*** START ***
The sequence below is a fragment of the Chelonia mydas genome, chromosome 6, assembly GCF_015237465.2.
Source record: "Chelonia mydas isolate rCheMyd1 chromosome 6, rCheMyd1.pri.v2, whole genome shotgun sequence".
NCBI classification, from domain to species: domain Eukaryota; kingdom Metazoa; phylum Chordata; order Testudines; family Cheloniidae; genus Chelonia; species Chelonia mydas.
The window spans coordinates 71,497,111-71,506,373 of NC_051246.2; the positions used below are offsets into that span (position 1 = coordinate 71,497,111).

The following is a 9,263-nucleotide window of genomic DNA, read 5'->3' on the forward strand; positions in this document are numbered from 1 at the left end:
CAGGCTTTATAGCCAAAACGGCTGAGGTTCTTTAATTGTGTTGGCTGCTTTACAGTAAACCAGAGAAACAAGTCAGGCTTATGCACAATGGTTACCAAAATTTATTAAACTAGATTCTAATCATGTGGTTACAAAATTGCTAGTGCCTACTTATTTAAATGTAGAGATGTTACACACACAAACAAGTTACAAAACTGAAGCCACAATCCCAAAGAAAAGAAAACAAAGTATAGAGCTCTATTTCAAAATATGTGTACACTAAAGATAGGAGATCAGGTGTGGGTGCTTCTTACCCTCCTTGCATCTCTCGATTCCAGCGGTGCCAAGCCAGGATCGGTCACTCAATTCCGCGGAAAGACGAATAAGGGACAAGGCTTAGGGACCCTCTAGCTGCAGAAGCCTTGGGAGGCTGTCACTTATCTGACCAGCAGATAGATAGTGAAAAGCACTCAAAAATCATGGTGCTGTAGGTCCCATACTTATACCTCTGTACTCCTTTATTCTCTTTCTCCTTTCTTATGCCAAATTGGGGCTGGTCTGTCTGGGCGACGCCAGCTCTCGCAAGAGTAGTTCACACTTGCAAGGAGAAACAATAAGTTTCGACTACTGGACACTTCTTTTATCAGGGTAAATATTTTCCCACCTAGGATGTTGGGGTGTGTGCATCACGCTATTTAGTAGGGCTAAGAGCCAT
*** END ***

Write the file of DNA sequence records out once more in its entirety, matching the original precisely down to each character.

The sequence below is a fragment of the Chelonia mydas genome, chromosome 6, assembly GCF_015237465.2.
Source record: "Chelonia mydas isolate rCheMyd1 chromosome 6, rCheMyd1.pri.v2, whole genome shotgun sequence".
NCBI classification, from domain to species: domain Eukaryota; kingdom Metazoa; phylum Chordata; order Testudines; family Cheloniidae; genus Chelonia; species Chelonia mydas.
The window spans coordinates 71,497,111-71,506,373 of NC_051246.2; the positions used below are offsets into that span (position 1 = coordinate 71,497,111).

The following is a 9,263-nucleotide window of genomic DNA, read 5'->3' on the forward strand; positions in this document are numbered from 1 at the left end:
CAGGCTTTATAGCCAAAACGGCTGAGGTTCTTTAATTGTGTTGGCTGCTTTACAGTAAACCAGAGAAACAAGTCAGGCTTATGCACAATGGTTACCAAAATTTATTAAACTAGATTCTAATCATGTGGTTACAAAATTGCTAGTGCCTACTTATTTAAATGTAGAGATGTTACACACACAAACAAGTTACAAAACTGAAGCCACAATCCCAAAGAAAAGAAAACAAAGTATAGAGCTCTATTTCAAAATATGTGTACACTAAAGATAGGAGATCAGGTGTGGGTGCTTCTTACCCTCCTTGCATCTCTCGATTCCAGCGGTGCCAAGCCAGGATCGGTCACTCAATTCCGCGGAAAGACGAATAAGGGACAAGGCTTAGGGACCCTCTAGCTGCAGAAGCCTTGGGAGGCTGTCACTTATCTGACCAGCAGATAGATAGTGAAAAGCACTCAAAAATCATGGTGCTGTAGGTCCCATACTTATACCTCTGTACTCCTTTATTCTCTTTCTCCTTTCTTATGCCAAATTGGGGCTGGTCTGTCTGGGCGACGCCAGCTCTCGCAAGAGTAGTTCACACTTGCAAGGAGAAACAATAAGTTTCGACTACTGGACACTTCTTTTATCAGGGTAAATATTTTCCCACCTAGGATGTTGGGGTGTGTGCATCACGCTATTTAGTAGGGCTAAGAGCCAT